There are a lot of things that you can do on a pogo stick. You can compete to see who can bounce the highest. You can race one another, or you can bounce your way through a homemade obstacle course. If you're an adrenaline junkie, you can take part in "extreme pogo" - a high-risk form of pole vault that only recently became an international sport.

Kids can use a pogo stick to learn balance, agility, and coordination, all while developing leg strength and endurance. Parents can make a pogo stick more fun by wrapping LED lights around it, thereby enabling their kids to bounce around safely in the dark. Teachers can use a pogo stick to teach their students about the elastic properties of physics. Teachers can also use a pogo stick to demonstrate the action-reaction principle of Newton's Third Law.

If you're a fitness enthusiast, hopping on a pogo stick can burn up to 10 calories a minute, while providing an anaerobic workout for your lower-body and your arms. If you're a focused athlete, working out with a pogo stick can have an even greater impact. Pogo sticks are considered "plyometric," meaning that they are exceptional at building the leg muscles most commonly associated with jumping (volleyball and basketball), absorbing shock (skiing, snowboarding, and mountain biking), and developing a strong core (gymnastics, wrestling, and football).

A Brief History of The Pogo Stick

The earliest version of a pogo stick was invented by a Wichita man named George Herrington in 1891. Herrington called his invention the Spring Stilt, and in his patent application he described this stilt as "employing an adjustable spring, which can be used at the will of the operator for leaping great distances and heights."

Herrington's stilt never really took off, but it did provide the impetus for a slightly more innovative "stilt" that was introduced by a pair of German inventors during the 1920s. These inventors, Max Pohling and Ernst Gottschall, used the first two letters of their last names (i.e., Po- and Go-)to provide their landmark stilt with its name.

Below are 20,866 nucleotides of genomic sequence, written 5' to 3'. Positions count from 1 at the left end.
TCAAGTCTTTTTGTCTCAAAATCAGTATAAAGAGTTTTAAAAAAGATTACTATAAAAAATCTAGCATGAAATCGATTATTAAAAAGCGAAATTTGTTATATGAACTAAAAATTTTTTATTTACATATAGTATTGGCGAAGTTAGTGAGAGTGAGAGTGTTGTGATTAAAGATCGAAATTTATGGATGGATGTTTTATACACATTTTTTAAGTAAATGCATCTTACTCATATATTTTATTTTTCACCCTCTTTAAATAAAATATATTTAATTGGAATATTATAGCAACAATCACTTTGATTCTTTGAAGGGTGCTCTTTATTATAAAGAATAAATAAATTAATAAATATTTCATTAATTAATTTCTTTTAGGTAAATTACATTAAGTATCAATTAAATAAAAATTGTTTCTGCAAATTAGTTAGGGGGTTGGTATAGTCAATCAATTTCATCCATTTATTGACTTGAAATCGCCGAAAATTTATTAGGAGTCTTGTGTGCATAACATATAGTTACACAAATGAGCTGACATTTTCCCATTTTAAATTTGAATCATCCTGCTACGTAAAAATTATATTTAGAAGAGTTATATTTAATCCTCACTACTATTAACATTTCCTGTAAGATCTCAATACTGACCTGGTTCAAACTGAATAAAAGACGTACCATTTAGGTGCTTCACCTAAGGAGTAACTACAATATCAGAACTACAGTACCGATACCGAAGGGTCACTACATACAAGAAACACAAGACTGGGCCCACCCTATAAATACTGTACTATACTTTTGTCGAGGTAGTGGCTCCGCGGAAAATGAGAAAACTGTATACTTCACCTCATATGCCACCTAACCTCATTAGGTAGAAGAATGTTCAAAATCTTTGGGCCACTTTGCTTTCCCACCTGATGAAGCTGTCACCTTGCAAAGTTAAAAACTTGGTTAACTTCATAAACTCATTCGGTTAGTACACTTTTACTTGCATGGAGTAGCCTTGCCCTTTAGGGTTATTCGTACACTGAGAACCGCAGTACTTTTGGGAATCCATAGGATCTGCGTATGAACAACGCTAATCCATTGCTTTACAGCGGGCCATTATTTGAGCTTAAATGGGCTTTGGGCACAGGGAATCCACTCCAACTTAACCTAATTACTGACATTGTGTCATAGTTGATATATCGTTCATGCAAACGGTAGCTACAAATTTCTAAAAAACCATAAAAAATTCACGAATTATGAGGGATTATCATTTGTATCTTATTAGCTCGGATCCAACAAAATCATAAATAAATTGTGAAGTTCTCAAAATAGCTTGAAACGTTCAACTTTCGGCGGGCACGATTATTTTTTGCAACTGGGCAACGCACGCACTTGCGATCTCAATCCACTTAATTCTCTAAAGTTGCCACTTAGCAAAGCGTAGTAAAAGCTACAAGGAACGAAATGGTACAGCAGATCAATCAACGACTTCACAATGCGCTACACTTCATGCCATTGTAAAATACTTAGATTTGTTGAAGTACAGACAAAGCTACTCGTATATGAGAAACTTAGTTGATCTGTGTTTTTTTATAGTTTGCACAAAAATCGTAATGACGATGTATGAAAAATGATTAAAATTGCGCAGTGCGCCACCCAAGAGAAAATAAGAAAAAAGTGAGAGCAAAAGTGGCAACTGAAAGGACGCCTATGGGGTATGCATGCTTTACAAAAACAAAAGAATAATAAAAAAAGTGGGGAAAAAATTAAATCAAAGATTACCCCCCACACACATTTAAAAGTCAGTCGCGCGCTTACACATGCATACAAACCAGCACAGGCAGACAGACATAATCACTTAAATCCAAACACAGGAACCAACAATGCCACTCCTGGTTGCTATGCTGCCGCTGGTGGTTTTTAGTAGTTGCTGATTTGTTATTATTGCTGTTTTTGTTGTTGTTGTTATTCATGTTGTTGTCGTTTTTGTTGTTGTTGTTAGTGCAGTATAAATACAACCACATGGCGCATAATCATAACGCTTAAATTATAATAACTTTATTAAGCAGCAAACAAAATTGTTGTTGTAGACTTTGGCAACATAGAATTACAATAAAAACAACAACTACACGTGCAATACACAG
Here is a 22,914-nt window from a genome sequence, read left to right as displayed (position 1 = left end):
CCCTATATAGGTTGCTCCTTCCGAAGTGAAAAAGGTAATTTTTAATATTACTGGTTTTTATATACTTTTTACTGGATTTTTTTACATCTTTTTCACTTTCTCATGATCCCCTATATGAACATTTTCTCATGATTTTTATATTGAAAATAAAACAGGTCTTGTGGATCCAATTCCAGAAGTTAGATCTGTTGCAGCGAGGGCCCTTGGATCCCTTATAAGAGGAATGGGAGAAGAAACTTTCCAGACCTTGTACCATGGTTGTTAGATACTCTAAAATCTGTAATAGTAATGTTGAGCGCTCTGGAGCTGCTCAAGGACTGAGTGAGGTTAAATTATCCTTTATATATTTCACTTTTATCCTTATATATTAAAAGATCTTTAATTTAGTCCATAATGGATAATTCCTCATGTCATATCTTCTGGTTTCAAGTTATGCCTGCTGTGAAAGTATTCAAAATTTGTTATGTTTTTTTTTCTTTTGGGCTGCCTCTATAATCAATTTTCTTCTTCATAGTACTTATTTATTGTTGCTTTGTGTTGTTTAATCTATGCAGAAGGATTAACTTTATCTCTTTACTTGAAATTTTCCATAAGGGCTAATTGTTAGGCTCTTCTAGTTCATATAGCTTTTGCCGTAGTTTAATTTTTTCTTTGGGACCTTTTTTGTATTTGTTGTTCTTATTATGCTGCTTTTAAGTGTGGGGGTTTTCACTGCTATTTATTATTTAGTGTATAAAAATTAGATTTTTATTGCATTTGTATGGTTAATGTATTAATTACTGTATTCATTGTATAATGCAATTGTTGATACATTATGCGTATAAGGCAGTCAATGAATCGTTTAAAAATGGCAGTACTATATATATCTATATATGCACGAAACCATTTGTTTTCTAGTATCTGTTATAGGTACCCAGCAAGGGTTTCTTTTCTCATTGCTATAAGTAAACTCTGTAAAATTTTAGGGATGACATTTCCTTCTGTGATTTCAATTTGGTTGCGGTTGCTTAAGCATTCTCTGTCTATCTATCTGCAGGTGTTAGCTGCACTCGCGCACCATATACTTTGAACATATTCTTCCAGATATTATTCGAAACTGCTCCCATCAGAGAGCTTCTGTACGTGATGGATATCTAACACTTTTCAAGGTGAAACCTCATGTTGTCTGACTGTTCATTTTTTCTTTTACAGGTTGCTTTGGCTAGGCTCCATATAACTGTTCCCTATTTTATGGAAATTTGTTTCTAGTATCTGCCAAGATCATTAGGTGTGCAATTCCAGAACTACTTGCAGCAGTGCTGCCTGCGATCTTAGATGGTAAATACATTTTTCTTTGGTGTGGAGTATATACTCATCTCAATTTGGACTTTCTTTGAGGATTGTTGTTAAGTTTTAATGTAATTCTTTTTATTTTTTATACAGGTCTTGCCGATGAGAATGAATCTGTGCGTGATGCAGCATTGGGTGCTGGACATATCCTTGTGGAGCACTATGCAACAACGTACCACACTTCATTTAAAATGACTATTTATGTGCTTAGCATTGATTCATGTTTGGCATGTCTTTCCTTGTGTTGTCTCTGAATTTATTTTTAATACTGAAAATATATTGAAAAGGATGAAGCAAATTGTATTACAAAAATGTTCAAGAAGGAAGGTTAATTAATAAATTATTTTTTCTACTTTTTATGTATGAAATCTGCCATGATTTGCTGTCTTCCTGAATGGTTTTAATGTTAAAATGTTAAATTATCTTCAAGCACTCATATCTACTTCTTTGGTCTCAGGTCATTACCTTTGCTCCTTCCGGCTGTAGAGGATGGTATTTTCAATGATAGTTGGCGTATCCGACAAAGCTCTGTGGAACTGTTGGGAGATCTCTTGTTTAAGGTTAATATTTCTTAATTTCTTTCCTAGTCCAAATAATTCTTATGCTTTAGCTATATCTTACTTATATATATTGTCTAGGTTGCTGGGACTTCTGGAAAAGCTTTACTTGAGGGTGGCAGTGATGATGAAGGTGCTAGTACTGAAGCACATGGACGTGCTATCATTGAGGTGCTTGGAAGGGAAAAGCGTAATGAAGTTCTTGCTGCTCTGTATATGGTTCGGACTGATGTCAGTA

This "pogo stick," as it came to be known, featured a single vertical hand grip at the top of its shaft. This single grip made it difficult to maintain balance, and it invariably caused pogo sticks to bounce up hard, striking their owners in the mouth. This problem was eventually corrected by an Illinois toy designer named George Hansburg during 1957. Hansburg introduced the first dual-handle pogo stick. Dual handles have remained the industry standard ever since.

Pogo sticks remained extremely popular throughout the United States until the 1980s, after which they began to lose market share to skateboards, trampolines, and several other forms of recreation. Pogo sticks made a very unlikely comeback, however, when a trio of inventors began experimenting with the idea of using pressurized actuators (as opposed to a traditional spring) inside a pogo stick around the early 2000s. "Extreme pogo sticks" have since provided a significant number of enthusiasts with the ability to engage in back flips, somersaults, and various other unwarranted stunts, all while using a high-powered pogo to launch 6-10 ft off the ground.

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Last updated on May 16, 2018 by Brett Dvoretz

A wandering writer who spends as much time on the road as behind the computer screen, Brett can either be found hacking furiously away at the keyboard or perhaps enjoying a whiskey and coke on some exotic beach, sometimes both simultaneously, usually with a four-legged companion by his side. He hopes to one day become a modern day renaissance man.